McGill University has a reputation as one of the most prestigious schools in North America, attracting thousands of out-of-province and international students each year. However, the complete university experience, including living in residence, is becoming gradually less affordable for many first-year students. In fact, McGill residences are now some of the most expensive in Canada.
Student housing is comprised of 16 McGill residences which, in total, house over 3,000 new students each year. Many first-year students choose to live in residence for a variety of reasons including convenience, location, and the opportunity to make new friends from across the world.
Accounting for both housing and meal plans, the current total cost of living in a McGill residence for one academic year is approximately $15,000. Over the past decade, the cost has continued to increase anywhere from two to seven per cent each year. Inflation rates, the recent acquisition of new buildings to be converted to hotel-style residences, and building renovations are all factors in the rising cost of residences.
“Our fees, without question, are amongst the top in Canada for housing,” managing director of Student Housing and Hospitality Services (SHHS), Janice Johnson, said. “As long as I’ve been at McGill, we’ve always been top of the heap.”
McGill residences now rival traditionally expensive real estate markets at schools such as University of Toronto and University of British Columbia. In comparison to the majority of other Canadian universities, McGill students pay significantly more to live in residence. Given that McGill’s main campus is located in the centre of downtown Montreal, the property expenses associated with an urban location are naturally quite substantial.
Another major price factor for SHHS is simply the cost of building maintenance and renovations.
“One of the reasons why our fees are so expensive is that our buildings are really old and cost a lot to maintain,” Johnson explained. “We have buildings that need millions of dollars’ worth of work on them.”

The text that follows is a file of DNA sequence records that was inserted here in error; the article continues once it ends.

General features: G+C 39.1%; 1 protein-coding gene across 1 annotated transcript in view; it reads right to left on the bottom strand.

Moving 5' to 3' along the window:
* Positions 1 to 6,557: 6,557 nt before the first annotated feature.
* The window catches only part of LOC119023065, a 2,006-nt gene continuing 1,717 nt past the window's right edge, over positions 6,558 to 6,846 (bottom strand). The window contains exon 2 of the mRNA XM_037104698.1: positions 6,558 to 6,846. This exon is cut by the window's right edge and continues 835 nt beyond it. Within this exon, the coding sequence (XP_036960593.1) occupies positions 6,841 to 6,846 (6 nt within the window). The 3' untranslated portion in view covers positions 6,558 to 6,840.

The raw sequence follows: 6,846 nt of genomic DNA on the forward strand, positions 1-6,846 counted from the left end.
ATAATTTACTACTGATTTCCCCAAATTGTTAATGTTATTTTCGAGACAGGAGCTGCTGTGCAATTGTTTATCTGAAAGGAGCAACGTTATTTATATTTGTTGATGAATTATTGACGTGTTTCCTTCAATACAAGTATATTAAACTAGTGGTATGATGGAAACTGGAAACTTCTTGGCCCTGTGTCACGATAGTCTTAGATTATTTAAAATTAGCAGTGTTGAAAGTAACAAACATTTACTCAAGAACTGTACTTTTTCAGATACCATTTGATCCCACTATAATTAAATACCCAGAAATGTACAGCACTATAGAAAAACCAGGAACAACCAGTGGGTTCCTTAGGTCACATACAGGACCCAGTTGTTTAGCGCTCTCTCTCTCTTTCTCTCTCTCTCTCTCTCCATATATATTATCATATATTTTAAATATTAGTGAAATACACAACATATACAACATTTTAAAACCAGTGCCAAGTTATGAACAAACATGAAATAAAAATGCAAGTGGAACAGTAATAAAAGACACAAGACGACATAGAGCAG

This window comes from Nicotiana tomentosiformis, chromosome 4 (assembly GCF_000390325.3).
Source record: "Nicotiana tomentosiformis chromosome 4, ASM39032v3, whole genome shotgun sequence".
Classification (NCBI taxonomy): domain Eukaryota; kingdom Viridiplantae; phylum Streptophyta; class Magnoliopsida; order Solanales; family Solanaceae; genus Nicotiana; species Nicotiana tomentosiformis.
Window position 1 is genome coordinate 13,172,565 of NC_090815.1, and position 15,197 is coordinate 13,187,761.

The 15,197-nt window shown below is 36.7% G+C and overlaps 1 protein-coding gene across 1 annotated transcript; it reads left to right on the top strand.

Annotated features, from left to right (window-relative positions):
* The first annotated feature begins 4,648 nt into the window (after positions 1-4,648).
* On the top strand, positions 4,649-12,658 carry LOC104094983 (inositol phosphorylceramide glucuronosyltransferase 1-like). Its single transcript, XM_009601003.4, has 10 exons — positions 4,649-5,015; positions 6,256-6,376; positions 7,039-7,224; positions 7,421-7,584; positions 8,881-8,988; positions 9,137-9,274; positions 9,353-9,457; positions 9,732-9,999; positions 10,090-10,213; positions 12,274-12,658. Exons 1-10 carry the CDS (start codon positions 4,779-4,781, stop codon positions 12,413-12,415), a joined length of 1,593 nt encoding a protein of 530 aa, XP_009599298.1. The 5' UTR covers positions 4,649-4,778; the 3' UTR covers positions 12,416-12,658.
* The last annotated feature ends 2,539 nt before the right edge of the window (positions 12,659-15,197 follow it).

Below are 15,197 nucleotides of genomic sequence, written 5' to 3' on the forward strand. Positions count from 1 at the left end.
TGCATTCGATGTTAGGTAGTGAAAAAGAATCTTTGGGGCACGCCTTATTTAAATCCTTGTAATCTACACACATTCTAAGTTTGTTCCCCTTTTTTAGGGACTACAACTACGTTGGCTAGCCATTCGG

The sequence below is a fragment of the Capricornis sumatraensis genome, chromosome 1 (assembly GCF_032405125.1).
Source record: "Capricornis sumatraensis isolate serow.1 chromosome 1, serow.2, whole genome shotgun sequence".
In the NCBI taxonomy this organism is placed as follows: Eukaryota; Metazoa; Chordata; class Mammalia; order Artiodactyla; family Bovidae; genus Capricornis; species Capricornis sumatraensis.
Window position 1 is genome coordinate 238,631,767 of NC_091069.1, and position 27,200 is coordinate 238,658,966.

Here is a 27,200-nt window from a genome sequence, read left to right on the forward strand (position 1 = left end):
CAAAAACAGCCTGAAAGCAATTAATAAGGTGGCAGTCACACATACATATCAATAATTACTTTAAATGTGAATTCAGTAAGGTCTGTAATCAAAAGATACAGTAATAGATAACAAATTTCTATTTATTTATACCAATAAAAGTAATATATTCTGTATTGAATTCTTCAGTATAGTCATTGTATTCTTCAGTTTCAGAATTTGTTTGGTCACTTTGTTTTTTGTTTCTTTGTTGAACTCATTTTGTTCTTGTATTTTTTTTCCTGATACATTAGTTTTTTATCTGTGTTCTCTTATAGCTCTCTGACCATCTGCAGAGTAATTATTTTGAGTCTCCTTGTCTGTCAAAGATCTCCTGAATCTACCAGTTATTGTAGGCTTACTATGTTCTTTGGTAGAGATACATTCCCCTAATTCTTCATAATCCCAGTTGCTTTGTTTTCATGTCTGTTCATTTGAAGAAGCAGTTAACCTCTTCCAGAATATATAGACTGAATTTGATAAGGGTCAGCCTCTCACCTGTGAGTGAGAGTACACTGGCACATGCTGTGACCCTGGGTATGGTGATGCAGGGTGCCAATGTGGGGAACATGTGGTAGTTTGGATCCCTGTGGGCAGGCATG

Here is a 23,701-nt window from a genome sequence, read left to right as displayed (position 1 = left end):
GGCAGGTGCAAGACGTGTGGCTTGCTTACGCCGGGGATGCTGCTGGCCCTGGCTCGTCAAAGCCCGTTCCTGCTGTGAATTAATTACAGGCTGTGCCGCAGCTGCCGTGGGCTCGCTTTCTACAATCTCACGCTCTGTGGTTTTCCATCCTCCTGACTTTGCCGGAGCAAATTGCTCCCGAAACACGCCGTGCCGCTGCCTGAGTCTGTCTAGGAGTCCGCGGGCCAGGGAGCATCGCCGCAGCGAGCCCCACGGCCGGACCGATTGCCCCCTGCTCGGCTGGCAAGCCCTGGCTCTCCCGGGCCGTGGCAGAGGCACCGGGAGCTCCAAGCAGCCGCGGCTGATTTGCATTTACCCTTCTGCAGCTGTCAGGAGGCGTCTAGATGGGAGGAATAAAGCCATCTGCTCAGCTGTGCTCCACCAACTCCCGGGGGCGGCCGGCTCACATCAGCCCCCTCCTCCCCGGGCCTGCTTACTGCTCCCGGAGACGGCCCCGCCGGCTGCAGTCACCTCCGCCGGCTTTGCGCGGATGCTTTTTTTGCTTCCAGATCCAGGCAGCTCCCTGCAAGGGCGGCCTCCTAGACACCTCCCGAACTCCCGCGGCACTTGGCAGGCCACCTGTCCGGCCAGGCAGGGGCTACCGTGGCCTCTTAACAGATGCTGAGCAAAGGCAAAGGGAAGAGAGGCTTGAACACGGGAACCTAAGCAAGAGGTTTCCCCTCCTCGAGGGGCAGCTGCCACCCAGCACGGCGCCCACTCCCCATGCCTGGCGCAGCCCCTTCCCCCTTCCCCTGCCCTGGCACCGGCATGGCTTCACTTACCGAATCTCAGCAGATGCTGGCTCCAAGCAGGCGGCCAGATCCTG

Yet another major expense for students is the mandatory meal plan, which at $5,350 comprises one-third the cost of residence. Interestingly, the meal plan is made mandatory for students at nearly all residences, excluding Solin Hall and More housing. According to SHHS, mandatory meal plans are in place due to the inability of the residences to house adequate cooking facilities, and the belief that communal dining areas promote a sense of community for students.
There are many access barriers associated with the high cost of living in residence. For many students and families, residence is simply unaffordable; for others, it requires significant financial sacrifice.
“Absolutely it creates access barriers,” Johnson noted. “At some point, we’re going to price ourselves out of the market, and we have to be sensitive to that.”
But perhaps there already have been indications that the cost of McGill residences have begun to dissuade an increasingly greater number of students.
In June 2015, SHHS extended the application deadline for residence as not all vacancies were immediately occupied for the following academic year. This has been rare in previous years, and the deadline extension is potentially indicative of a decreasing demand to live in residence.
The disparity of cost amongst different residences also creates certain access barriers. The difference between living in McGill’s least expensive and most expensive residence is nearly $4,000.